Fleetwood Mac`s song ‘Little lies’ …bold and cold, popped up in my head the other day. Sometimes we use a little lie to escape a reality or a bad feeling. These kinds of lies are about creating false realities. Often used to make us feel better – or to avoid hurting others, especially our loved ones.
My story goes like this: Do you remember the husband who forgot his wife’s birthday – two years in a row? After a meeting we had together earlier this week, he said «Do you want to join me and a friend for lunch, Hanne?»
“No thanks Helge … But if you could pick me up at the Gallery after your ‘doings’, it would be fine. I need a long walk by the sea.” “OK, see you in an hour …” Kiss, kiss.
It was a beautiful day. Lovely sun, the sky powerful, the winds heavy, the air crisp. I was almost alone out there, just as I like it. Two and a half hours later, my dear husband called … his voice strained: “Hanne, where are you … I’m in the alley in front of the gallery.” “Oh, is that so … I’m also in the alley – doing photos.” I could hear his frustration. He was obviously shamefaced. It took a couple of minutes before I saw our car approaching the alley. He rolled up in front of me, stopped – and got a big hearthug. ‘Got you!’ I whispered in his ear – with a smile.
In order to live our lives truthfully, we must be able to balance truth even in unpleasant situations – including ‘silly’ ones like this.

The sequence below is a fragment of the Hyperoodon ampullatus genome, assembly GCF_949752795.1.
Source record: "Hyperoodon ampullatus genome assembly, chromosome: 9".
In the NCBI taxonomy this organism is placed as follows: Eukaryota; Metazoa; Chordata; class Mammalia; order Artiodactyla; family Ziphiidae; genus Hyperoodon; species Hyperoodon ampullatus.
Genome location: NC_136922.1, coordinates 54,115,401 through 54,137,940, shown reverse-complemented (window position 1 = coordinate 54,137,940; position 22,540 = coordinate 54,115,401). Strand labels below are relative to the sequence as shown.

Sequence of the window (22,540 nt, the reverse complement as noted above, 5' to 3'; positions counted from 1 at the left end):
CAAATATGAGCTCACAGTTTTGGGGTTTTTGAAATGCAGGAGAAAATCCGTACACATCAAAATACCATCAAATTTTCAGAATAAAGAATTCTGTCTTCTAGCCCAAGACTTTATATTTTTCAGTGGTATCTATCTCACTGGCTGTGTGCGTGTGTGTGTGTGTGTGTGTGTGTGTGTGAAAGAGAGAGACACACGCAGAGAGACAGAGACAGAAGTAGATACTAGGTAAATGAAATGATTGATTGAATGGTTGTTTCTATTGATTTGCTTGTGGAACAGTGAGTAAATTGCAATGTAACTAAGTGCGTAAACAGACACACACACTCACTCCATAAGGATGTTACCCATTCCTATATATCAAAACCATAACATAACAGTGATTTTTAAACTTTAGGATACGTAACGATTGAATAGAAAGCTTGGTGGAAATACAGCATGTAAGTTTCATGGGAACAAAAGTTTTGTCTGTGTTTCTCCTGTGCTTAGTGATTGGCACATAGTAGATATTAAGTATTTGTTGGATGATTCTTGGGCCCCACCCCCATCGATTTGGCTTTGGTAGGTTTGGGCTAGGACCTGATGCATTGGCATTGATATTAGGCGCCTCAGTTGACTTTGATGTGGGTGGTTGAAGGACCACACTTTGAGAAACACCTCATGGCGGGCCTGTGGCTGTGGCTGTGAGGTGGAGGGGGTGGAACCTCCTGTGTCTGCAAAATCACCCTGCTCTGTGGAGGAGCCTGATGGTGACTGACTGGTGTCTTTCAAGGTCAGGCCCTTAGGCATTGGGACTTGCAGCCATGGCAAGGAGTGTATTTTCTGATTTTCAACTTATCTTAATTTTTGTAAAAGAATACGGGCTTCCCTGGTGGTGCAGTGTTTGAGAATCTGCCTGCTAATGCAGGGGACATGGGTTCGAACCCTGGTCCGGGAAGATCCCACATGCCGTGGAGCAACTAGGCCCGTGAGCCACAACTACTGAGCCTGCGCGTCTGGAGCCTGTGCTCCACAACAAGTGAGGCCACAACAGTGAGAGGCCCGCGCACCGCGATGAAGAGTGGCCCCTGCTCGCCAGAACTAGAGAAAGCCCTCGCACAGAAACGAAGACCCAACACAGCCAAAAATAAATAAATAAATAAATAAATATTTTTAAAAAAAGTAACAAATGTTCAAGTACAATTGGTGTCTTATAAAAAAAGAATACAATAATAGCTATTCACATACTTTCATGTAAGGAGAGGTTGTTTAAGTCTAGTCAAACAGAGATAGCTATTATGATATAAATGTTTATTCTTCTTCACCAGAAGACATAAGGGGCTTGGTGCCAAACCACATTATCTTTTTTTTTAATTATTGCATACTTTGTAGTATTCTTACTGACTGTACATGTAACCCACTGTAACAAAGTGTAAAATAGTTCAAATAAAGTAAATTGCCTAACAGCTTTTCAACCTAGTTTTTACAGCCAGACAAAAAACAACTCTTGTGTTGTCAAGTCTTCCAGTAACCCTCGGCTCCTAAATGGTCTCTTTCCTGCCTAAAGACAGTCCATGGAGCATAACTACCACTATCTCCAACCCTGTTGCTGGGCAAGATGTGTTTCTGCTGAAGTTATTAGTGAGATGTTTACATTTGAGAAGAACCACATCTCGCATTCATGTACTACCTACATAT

We value honesty, but still most of us lie for a variety of reasons. In fact, research and experiments have shown that it happens more frequently than we like to admit. Maybe as often as once or twice a day. These ‘little white lies’ are often regarded as being relatively innocuous and a necessary part of many social interactions.
While honesty is the best policy, the need for little lies as protection from a negative outcome, avoid hurting others or to preserve our self-image is something that most of us simply take for granted. But what if our lying is potentially more damaging than the truth in the long run? I belive it often is ….
When we engage in social media, trust is frequently met with overt lying and less than honest presentations. The likes and the comments we give and get, are they for real? Or are comments like “lovely, dear friend” delivered automatically by a service app, the ‘likes’ pre-ordered via another service and our photos, captions and blog-entries never even seen by the person, friend or follower? Are my ‘friends’ for real, are their accounts for real? Are their followers bought or gained the old fashion way – by hard work?
The bottom line is that we all want to be accepted, popular and well-liked. The truth often gets in the way of our desires and wishes. So what would a great punchline to all this be? How about ‘long live the deception’?
No, I do not belive in harsh words like this. I belive in telling my story, stand up for what I belive in, enjoy my small accounts on social media, put real time and real honest energy into my engagements. And I will use every chance I get to tell every girl and boy, woman and man, to stand up for who and what they are: To be as beautiful, interesting, funny, sexy, stupid, irritating, boring, lovely as they are. To live truthfully is to accept!
Breathe, think, enjoy, love. ♥️
“No”, said the priest, “you don’t need to accept everything as true,
you only have to accept it as necessary”.
“Depressing view”, said K. “The lie made into the rule of the world.”
‒ Franz Kafka
If it is not right, do not do it, if it is not true, do not say it.”
‒ Marcus Aurelius
“Three things cannot be long hidden:
the sun, the moon, and the truth.”